Putin Has Already Lost
BY JOSEPH DRESEN
The weeks and months of waiting to see what Russia’s President Putin will do with his troops massed at Ukraine’s border are over: He has declared war. This mass invasion has been years in the making, ever since Russia annexed Crimea in 2014. And while he loudly protested the prospect of Ukraine joining NATO in the future, or the presence of NATO weaponry in Ukraine in the present, Putin’s real animus has always been that Ukraine must never escape Russian control. Indeed, the closer the date for invasion came, the more he dropped the NATO pretense and declared that Ukraine was not a country and, fantastically, that it was conducting genocide against Russian speakers. Putin and his circle seem to believe that each action they have taken, from the 2014 annexation of Crimea to today’s invasion, are all part of a smart, strategic long game to maintain Russian control over Ukraine. The truth is that each of these actions has driven an increasingly wider wedge between Russia and Ukraine—not just in terms of politics but in terms of civilization.
Since gaining independence in 1991, Ukraine has swayed like a pendulum toward and away from Russia. Even as the pendulum swung back and forth, Ukraine slowly developed over the past three decades as a vibrant, contested democracy rather than a nation dominated by a single president. No one politician could ever consolidate total power, with each powerful faction checked by other powerful factions. All the while, Russia exerted outsized influence, both through normal economic ties and through covert corruption (principally though energy supply and transit). Even the 2005 Orange Revolution that led to the presidency of pro-Western Viktor Yushchenko eventually gave way to the election of yet another pro-Russian leader, Viktor Yanukovych.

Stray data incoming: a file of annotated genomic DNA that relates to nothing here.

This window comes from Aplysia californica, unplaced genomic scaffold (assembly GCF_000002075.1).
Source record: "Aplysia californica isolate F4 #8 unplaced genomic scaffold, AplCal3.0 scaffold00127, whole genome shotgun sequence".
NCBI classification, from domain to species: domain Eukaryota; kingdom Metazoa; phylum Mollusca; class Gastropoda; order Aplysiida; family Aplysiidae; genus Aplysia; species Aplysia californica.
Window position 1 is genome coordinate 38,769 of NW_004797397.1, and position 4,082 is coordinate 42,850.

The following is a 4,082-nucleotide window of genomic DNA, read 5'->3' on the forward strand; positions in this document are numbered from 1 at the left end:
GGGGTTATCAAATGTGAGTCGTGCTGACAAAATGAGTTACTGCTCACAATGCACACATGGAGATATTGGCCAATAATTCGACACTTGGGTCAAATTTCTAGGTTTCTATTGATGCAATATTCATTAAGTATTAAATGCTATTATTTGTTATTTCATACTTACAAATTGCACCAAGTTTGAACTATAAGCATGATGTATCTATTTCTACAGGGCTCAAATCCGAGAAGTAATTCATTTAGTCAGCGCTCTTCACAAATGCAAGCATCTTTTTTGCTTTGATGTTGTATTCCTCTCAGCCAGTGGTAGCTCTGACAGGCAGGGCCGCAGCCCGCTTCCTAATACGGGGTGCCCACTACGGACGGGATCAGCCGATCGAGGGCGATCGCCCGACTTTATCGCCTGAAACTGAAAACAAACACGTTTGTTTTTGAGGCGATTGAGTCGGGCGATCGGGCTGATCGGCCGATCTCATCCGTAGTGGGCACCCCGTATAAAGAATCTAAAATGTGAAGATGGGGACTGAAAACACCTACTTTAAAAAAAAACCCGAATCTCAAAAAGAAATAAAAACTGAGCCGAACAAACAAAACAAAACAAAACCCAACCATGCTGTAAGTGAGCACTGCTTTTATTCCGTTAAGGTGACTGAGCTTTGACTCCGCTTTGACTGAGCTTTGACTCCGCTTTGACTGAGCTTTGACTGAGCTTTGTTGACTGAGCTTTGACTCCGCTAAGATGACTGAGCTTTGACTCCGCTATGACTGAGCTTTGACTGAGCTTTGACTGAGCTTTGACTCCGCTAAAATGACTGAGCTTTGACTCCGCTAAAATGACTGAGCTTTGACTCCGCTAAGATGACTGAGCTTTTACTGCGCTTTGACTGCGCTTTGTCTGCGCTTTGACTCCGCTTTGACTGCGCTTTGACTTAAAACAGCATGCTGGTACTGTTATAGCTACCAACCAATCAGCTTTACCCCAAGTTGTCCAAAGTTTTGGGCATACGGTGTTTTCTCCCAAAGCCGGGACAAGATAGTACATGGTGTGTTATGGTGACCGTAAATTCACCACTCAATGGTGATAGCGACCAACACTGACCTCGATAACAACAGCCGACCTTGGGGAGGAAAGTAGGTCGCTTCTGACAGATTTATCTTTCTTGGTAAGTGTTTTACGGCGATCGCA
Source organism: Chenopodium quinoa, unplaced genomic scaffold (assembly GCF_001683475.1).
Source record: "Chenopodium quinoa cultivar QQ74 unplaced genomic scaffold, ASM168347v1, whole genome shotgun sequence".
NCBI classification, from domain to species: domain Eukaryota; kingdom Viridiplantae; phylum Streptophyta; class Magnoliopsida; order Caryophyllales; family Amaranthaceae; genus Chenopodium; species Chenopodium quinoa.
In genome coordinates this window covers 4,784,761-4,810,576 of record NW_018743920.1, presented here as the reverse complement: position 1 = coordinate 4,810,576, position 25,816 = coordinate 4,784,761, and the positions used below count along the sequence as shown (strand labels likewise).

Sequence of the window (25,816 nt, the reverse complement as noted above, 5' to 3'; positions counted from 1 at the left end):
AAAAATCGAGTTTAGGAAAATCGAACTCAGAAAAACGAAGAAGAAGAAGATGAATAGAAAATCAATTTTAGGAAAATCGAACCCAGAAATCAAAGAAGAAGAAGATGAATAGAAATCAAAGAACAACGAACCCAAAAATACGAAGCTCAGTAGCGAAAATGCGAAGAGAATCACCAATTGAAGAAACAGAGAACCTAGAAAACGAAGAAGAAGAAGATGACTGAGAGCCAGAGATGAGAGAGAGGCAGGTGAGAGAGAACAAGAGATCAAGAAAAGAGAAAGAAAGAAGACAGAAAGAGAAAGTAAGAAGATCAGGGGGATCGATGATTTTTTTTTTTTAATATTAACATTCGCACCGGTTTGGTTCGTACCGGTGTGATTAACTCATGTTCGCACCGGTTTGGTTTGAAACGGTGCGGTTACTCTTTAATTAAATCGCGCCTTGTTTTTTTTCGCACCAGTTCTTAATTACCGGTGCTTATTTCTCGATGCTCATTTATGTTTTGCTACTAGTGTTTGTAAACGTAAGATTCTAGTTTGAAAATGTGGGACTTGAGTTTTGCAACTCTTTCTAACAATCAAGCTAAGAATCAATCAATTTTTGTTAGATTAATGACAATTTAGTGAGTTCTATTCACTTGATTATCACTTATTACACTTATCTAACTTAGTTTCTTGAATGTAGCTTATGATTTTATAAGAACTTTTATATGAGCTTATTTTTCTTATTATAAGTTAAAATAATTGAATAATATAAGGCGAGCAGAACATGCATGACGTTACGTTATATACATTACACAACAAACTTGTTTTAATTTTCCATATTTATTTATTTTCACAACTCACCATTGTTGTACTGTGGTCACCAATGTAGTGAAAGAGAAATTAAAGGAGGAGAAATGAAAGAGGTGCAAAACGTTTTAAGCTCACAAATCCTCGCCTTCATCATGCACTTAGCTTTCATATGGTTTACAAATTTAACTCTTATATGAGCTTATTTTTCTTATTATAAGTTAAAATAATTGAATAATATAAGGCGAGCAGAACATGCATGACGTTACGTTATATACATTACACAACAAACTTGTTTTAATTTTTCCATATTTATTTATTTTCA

In 2008, Putin told President George W. Bush that “Ukraine is not even a country.” That claim is the best guide possible for understanding Putin’s policies and aggression toward his neighbor. A longer guide, for those who can stand to read it, is his July 2021 article detailing his interpretation of the thousand-year shared history of the “single people” of Russia and Ukraine. Or, for those who can stand to watch it, his recent televised address to the Russian people. Russian government officials arguing today that the potential for Ukraine one day joining the NATO alliance is the casus belli behind Russia’s threat of devastating war against Ukraine are lying to us, and perhaps themselves: their concern over Ukraine is far more about identity and sense of national greatness than geopolitics. It’s not business—it’s personal.
The Ukrainian pendulum swung back toward the West in 2014. The Kremlin’s politician, Viktor Yanukovych, had spent his term in office trying to play the West against Russia in pursuing the best possible deal for Ukraine, and for him personally. When Yanukovych ultimately chose the Russian offer over the EU’s, much of Ukraine, but especially Kyiv, rose up in mass protest. Ultimately, Yanukovych failed to quell the “Revolution of Dignity,” and fled to Russia. A new national government came to power in Kyiv, promising to pursue closer economic integration with the EU.